IPPNW response to the Moscow Summit
July 9, 2009
March 2009, just before the historic first meeting between US President Barack
Obama and Russian President Dmitry Medvedev, International Physicians for the
Prevention of Nuclear War sent the two leaders a
letter signed by more than 300 of the worlds top physicians, appealing
for leadership toward a world without nuclear weapons. Our hopes and expectations
were raised by the statements issued from the London meeting, and by President
Obamas speech in Prague a few days later, when he pledged America's
commitment to seek the peace and security of a world without nuclear weapons
and added that as the only nuclear power to have used a nuclear weapon,
the United States has a moral responsibility to act.
From the perspective
of the US-Soviet Cold War, when tens of thousands of nuclear weapons on hair-trigger
alert threatened humanity with extinction, the goal announced by Presidents Medvedev
and Obama this week in Moscow the reduction of US and Russian strategic
arsenals to their lowest levels since the mid 1950s is welcome news.
a promised down payment toward a nuclear-weapons-free world, however,
this is a disappointingly small step. Combined stockpiles of 3,000 strategic warheads
are still more than enough to kill and injure hundreds of millions of people,
and plunge the Earth into a nuclear winter. Even a nuclear war using only a fraction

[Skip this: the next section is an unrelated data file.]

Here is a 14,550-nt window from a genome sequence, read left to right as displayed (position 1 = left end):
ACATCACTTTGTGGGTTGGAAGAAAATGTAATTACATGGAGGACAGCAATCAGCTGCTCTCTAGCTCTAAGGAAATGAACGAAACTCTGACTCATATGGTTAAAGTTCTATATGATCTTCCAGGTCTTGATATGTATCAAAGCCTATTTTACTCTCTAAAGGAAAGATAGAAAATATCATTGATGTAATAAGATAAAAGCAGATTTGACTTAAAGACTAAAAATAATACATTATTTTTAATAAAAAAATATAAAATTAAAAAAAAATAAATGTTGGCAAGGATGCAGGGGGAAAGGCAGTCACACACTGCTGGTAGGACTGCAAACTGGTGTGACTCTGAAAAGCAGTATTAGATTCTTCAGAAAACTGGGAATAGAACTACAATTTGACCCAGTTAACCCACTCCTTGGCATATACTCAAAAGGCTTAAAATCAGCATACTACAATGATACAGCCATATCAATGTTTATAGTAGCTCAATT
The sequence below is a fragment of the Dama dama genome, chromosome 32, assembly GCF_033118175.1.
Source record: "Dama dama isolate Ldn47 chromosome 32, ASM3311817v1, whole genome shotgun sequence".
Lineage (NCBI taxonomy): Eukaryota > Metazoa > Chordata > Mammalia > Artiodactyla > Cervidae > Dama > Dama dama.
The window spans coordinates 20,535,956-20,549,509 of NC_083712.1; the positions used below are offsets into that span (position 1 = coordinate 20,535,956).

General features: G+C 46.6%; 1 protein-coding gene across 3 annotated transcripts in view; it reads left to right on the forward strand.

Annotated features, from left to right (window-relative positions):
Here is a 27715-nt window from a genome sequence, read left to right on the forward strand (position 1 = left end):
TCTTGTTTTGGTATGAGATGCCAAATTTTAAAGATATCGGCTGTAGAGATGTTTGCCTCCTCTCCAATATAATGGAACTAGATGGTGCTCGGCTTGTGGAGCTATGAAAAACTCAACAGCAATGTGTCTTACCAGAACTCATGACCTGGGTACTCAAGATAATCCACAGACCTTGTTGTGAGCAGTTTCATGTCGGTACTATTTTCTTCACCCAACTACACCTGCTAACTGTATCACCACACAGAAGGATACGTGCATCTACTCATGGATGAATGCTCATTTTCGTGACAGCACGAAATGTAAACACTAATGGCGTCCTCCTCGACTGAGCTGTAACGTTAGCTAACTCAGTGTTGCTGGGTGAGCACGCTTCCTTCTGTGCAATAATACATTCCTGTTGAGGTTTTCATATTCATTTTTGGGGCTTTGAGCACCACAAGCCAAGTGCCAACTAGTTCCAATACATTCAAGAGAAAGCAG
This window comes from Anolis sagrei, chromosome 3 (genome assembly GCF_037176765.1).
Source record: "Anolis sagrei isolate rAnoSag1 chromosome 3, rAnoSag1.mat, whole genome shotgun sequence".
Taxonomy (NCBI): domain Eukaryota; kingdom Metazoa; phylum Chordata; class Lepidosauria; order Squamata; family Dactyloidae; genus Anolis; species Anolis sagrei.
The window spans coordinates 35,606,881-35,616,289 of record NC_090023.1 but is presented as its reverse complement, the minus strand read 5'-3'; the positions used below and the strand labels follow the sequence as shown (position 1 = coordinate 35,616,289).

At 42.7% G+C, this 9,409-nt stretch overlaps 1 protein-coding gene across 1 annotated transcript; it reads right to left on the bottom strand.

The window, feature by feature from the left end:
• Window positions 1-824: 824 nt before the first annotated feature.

of the proposed arsenals would result in a humanitarian and climate catastrophe
to which physicians could offer no meaningful medical response.
is no plausible definition of deterrence that could not be satisfied with far
fewer weapons during the transition to a nuclear-free world. Engaging the other
nuclear weapon states in meaningful negotiations will require deeper reductions
by the worlds largest nuclear powers, and we see no reason to postpone such
reductions despite the need to resolve disputes about missile defenses, NATO expansion,
and conventional force levels. Taking all US and Russian missiles off high alert
would go a long way toward removing the danger of accidental nuclear war, and
can be done by executive orders in Washington and Moscow. We have urged both leaders
to take this security enhancing and confidence building step in the past, and
we do so again.
Ridding the world of nuclear weapons will not happen overnight.
But we should not have to wait for another generation of leaders to finish the
task to which Presidents Obama and Medvedev say they are committedand to
which we believe they are committed. A nuclear-weapons-free world can be achieved
in our lifetime, but it will require bolder action than we have seen so far.
Russian and US negotiating teams, with the support of abolitionist Presidents,
could exceed the modest goals set for them in Moscow, and we hope they will. IPPNW
told Presidents Obama and Medvedev in March that A thousand years from now
no one will remember most of what you will do over the next few years; but no
one will ever forget the leaders who abolished the threat of nuclear war.
We reiterate that message as the Moscow summit comes to a close, and continue
to offer our support, our encouragement, and our impatience for a world that is
no longer held hostage to these instruments of mass extermination.